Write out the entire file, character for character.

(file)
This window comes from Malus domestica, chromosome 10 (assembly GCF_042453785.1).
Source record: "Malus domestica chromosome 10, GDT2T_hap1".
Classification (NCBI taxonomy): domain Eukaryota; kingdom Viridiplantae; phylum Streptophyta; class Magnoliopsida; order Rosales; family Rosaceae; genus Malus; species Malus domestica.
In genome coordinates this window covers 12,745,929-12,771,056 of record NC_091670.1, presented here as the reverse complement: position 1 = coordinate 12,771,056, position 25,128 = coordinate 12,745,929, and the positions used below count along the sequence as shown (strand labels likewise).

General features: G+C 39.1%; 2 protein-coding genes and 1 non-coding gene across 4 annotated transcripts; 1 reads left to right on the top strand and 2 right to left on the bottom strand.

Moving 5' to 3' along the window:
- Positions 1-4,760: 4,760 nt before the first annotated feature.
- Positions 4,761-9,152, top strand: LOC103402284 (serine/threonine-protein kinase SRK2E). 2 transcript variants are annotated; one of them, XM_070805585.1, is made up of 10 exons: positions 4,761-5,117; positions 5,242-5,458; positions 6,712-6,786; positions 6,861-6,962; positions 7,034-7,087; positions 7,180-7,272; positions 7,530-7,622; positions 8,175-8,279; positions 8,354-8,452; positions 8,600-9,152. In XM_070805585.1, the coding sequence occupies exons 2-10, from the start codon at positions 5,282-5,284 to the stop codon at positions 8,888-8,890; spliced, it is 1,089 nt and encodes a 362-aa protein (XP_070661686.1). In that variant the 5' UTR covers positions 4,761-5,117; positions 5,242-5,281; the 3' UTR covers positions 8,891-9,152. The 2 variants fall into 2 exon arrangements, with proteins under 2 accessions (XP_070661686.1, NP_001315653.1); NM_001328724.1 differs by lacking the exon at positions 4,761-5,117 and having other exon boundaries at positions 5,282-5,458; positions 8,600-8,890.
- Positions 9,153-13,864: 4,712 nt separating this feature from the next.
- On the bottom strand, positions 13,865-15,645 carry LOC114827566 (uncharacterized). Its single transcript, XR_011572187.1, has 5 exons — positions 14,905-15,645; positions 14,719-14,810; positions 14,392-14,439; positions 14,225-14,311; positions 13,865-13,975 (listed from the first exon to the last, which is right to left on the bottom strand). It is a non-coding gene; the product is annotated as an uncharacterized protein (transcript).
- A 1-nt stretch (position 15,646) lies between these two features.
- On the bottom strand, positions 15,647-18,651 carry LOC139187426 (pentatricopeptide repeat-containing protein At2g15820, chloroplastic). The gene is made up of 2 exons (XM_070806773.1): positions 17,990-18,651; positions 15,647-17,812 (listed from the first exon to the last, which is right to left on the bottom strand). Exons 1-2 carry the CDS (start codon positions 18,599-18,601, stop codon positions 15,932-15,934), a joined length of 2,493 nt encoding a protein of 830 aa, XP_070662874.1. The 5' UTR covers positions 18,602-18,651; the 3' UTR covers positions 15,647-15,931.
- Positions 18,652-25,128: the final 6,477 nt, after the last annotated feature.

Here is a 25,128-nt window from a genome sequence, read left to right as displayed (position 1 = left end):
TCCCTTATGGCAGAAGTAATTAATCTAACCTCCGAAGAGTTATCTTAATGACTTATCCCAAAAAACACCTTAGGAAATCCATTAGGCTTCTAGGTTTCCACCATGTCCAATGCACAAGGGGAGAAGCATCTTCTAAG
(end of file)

This window comes from Malus domestica, chromosome 10 (assembly GCF_042453785.1).
Source record: "Malus domestica chromosome 10, GDT2T_hap1".
Classification (NCBI taxonomy): domain Eukaryota; kingdom Viridiplantae; phylum Streptophyta; class Magnoliopsida; order Rosales; family Rosaceae; genus Malus; species Malus domestica.
In genome coordinates this window covers 12,745,929-12,771,056 of record NC_091670.1, presented here as the reverse complement: position 1 = coordinate 12,771,056, position 25,128 = coordinate 12,745,929, and the positions used below count along the sequence as shown (strand labels likewise).

General features: G+C 39.1%; 2 protein-coding genes and 1 non-coding gene across 4 annotated transcripts; 1 reads left to right on the top strand and 2 right to left on the bottom strand.

Moving 5' to 3' along the window:
- Positions 1-4,760: 4,760 nt before the first annotated feature.
- Positions 4,761-9,152, top strand: LOC103402284 (serine/threonine-protein kinase SRK2E). 2 transcript variants are annotated; one of them, XM_070805585.1, is made up of 10 exons: positions 4,761-5,117; positions 5,242-5,458; positions 6,712-6,786; positions 6,861-6,962; positions 7,034-7,087; positions 7,180-7,272; positions 7,530-7,622; positions 8,175-8,279; positions 8,354-8,452; positions 8,600-9,152. In XM_070805585.1, the coding sequence occupies exons 2-10, from the start codon at positions 5,282-5,284 to the stop codon at positions 8,888-8,890; spliced, it is 1,089 nt and encodes a 362-aa protein (XP_070661686.1). In that variant the 5' UTR covers positions 4,761-5,117; positions 5,242-5,281; the 3' UTR covers positions 8,891-9,152. The 2 variants fall into 2 exon arrangements, with proteins under 2 accessions (XP_070661686.1, NP_001315653.1); NM_001328724.1 differs by lacking the exon at positions 4,761-5,117 and having other exon boundaries at positions 5,282-5,458; positions 8,600-8,890.
- Positions 9,153-13,864: 4,712 nt separating this feature from the next.
- On the bottom strand, positions 13,865-15,645 carry LOC114827566 (uncharacterized). Its single transcript, XR_011572187.1, has 5 exons — positions 14,905-15,645; positions 14,719-14,810; positions 14,392-14,439; positions 14,225-14,311; positions 13,865-13,975 (listed from the first exon to the last, which is right to left on the bottom strand). It is a non-coding gene; the product is annotated as an uncharacterized protein (transcript).
- A 1-nt stretch (position 15,646) lies between these two features.
- On the bottom strand, positions 15,647-18,651 carry LOC139187426 (pentatricopeptide repeat-containing protein At2g15820, chloroplastic). The gene is made up of 2 exons (XM_070806773.1): positions 17,990-18,651; positions 15,647-17,812 (listed from the first exon to the last, which is right to left on the bottom strand). Exons 1-2 carry the CDS (start codon positions 18,599-18,601, stop codon positions 15,932-15,934), a joined length of 2,493 nt encoding a protein of 830 aa, XP_070662874.1. The 5' UTR covers positions 18,602-18,651; the 3' UTR covers positions 15,647-15,931.
- Positions 18,652-25,128: the final 6,477 nt, after the last annotated feature.

Here is a 25,128-nt window from a genome sequence, read left to right as displayed (position 1 = left end):
TCCCTTATGGCAGAAGTAATTAATCTAACCTCCGAAGAGTTATCTTAATGACTTATCCCAAAAAACACCTTAGGAAATCCATTAGGCTTCTAGGTTTCCACCATGTCCAATGCACAAGGGGAGAAGCATCTTCTAAG